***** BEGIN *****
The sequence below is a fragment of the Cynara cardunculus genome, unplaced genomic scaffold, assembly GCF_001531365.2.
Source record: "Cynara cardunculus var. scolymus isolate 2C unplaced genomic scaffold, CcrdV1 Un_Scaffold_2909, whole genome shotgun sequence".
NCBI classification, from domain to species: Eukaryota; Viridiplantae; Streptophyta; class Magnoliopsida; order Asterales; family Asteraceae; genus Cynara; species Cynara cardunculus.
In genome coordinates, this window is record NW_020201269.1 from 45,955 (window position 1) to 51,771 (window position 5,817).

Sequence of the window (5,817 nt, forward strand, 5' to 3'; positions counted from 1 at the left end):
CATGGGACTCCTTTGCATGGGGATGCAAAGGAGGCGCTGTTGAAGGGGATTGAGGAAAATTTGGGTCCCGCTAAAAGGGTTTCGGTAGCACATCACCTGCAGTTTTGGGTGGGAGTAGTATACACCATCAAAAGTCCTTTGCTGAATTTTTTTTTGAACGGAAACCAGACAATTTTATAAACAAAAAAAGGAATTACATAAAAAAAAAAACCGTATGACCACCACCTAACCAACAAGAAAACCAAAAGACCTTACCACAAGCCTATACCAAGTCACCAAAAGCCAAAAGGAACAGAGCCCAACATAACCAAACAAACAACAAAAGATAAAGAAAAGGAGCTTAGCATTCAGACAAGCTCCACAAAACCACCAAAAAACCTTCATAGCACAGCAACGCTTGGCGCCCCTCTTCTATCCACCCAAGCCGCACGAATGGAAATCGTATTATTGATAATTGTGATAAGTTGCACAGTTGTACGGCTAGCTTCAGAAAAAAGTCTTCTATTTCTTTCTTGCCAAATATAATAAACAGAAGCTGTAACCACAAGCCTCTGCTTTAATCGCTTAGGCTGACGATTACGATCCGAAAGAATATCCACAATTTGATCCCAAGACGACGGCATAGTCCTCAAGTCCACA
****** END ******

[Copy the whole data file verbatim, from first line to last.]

The sequence below is a fragment of the Cynara cardunculus genome, unplaced genomic scaffold, assembly GCF_001531365.2.
Source record: "Cynara cardunculus var. scolymus isolate 2C unplaced genomic scaffold, CcrdV1 Un_Scaffold_2909, whole genome shotgun sequence".
NCBI classification, from domain to species: Eukaryota; Viridiplantae; Streptophyta; class Magnoliopsida; order Asterales; family Asteraceae; genus Cynara; species Cynara cardunculus.
In genome coordinates, this window is record NW_020201269.1 from 45,955 (window position 1) to 51,771 (window position 5,817).

Sequence of the window (5,817 nt, forward strand, 5' to 3'; positions counted from 1 at the left end):
CATGGGACTCCTTTGCATGGGGATGCAAAGGAGGCGCTGTTGAAGGGGATTGAGGAAAATTTGGGTCCCGCTAAAAGGGTTTCGGTAGCACATCACCTGCAGTTTTGGGTGGGAGTAGTATACACCATCAAAAGTCCTTTGCTGAATTTTTTTTTGAACGGAAACCAGACAATTTTATAAACAAAAAAAGGAATTACATAAAAAAAAAAACCGTATGACCACCACCTAACCAACAAGAAAACCAAAAGACCTTACCACAAGCCTATACCAAGTCACCAAAAGCCAAAAGGAACAGAGCCCAACATAACCAAACAAACAACAAAAGATAAAGAAAAGGAGCTTAGCATTCAGACAAGCTCCACAAAACCACCAAAAAACCTTCATAGCACAGCAACGCTTGGCGCCCCTCTTCTATCCACCCAAGCCGCACGAATGGAAATCGTATTATTGATAATTGTGATAAGTTGCACAGTTGTACGGCTAGCTTCAGAAAAAAGTCTTCTATTTCTTTCTTGCCAAATATAATAAACAGAAGCTGTAACCACAAGCCTCTGCTTTAATCGCTTAGGCTGACGATTACGATCCGAAAGAATATCCACAATTTGATCCCAAGACGACGGCATAGTCCTCAAGTCCACA